My Friend Adele is a veteran pillion and has put together some tips for people that are going to be on the back of a bike
Trust your rider
You have no business getting on the back of a bike if you have no trust. You don’t want to be a distraction to them that could potentially cause an accident
Lean with your rider
Make sure you don’t fight it and lean the opposite way because you could cause an issue especially going around tight corners. Relax your body and just go with it. You don’t want to be the reason you end up in an accident.
Your failure to lean with the bike could result in preventing it not taking the corner which means tipping the bike completely. Also don’t “over-lean” because that could also result in problems, just go with the flow.
Moving around or fidgeting can distract the rider. If you need to adjust yourself on your seat save it until you’re on a straight. Discuss signals with your rider; if you need to stop, then communicate that with them.
Set yourself up before you set off, make sure you’re comfortable and sorted.
Use your pegs
Yes they are more than just a decoration to rest your feet on. Use them to brace yourself going over dips and bumps (trust me it’ll save your back), when you’re going down hills and when the rider is braking etc.
Watch where you’re going
By all means, enjoy the countryside and sights but don’t lose focus on the road ahead. Anticipate those corners and bumps in the road. Also great when you’re riding in a group to watch the bike in front of you, especially prepares you for any big bumps you’re about to hit.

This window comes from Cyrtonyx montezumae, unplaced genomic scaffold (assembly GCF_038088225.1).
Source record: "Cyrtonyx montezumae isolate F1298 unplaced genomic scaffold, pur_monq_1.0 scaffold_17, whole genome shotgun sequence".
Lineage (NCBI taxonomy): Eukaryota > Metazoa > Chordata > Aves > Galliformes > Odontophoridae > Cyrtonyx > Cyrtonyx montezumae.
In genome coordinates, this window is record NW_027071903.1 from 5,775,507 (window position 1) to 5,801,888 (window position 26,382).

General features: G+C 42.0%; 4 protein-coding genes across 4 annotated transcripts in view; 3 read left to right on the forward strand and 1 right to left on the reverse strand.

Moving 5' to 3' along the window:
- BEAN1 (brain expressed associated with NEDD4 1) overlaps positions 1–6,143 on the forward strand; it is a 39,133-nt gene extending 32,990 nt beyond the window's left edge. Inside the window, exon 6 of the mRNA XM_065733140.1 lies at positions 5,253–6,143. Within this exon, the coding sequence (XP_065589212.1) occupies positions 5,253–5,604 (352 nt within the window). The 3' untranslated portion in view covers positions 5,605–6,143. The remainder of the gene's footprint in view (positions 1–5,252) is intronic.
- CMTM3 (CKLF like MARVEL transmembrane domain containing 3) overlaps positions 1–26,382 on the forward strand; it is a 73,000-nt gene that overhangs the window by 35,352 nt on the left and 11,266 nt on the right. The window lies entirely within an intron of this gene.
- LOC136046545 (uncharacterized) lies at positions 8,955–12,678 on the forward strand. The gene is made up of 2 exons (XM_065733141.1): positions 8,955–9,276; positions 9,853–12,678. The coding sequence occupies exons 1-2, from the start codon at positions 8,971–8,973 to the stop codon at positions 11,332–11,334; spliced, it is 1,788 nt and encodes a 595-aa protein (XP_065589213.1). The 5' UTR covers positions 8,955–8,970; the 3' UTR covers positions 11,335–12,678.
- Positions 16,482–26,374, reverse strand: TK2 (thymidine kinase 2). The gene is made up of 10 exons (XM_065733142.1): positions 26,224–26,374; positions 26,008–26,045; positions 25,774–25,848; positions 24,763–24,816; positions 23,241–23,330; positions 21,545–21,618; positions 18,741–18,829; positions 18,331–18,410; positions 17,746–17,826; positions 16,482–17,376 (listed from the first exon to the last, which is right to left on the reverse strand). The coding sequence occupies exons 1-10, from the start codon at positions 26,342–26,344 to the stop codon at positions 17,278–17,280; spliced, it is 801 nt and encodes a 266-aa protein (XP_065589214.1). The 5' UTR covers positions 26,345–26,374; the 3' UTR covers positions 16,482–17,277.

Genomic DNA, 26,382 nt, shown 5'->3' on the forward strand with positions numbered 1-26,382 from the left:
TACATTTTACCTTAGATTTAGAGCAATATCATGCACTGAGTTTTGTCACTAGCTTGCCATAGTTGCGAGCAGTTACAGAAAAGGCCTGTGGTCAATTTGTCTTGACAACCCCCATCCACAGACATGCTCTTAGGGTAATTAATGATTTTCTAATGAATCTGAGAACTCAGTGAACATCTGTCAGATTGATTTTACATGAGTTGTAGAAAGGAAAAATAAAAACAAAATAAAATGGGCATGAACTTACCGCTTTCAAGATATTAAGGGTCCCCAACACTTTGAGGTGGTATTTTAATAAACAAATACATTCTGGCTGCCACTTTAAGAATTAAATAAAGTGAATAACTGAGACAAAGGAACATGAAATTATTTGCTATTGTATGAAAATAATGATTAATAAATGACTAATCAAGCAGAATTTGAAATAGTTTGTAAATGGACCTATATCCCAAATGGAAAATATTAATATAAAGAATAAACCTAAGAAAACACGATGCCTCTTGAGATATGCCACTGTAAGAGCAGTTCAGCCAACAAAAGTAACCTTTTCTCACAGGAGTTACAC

This is key because if you’re not comfortable, not enjoying it, need a break your rider needs to know all of this. Great if you have the advantage of having Bluetooth helmets but otherwise come up with some hand signals before you set off.
My own thoughts as a Rider taking a pillion,
Some advice is relative to which bike you’re on, My last pillion was 5 foot 7 and Thic, but we’re also on a 350kg Harley Davidson, so its relative that the extra person isn’t going to make as much difference to a heavier bike as much as it would against a sports bike where the pillion makes more of a percentage of the overall mass while also being higher on the bike and more-so changing the center of gravity
Low speed turns and starting off are where the most effects are felt. Roundabouts, T sections things like that. If your pillion knows to push into the peg and follow your lead then you should be ok, but that’s where its going to make the most difference.
Crusing and higher speed turns that take less body input the effects of the extra rider are less noticeable. It might be worth doing some laps of the carpark with a new pillion to make sure they understand what their role is in the balance of the bike.
Hope this helps! be safe out there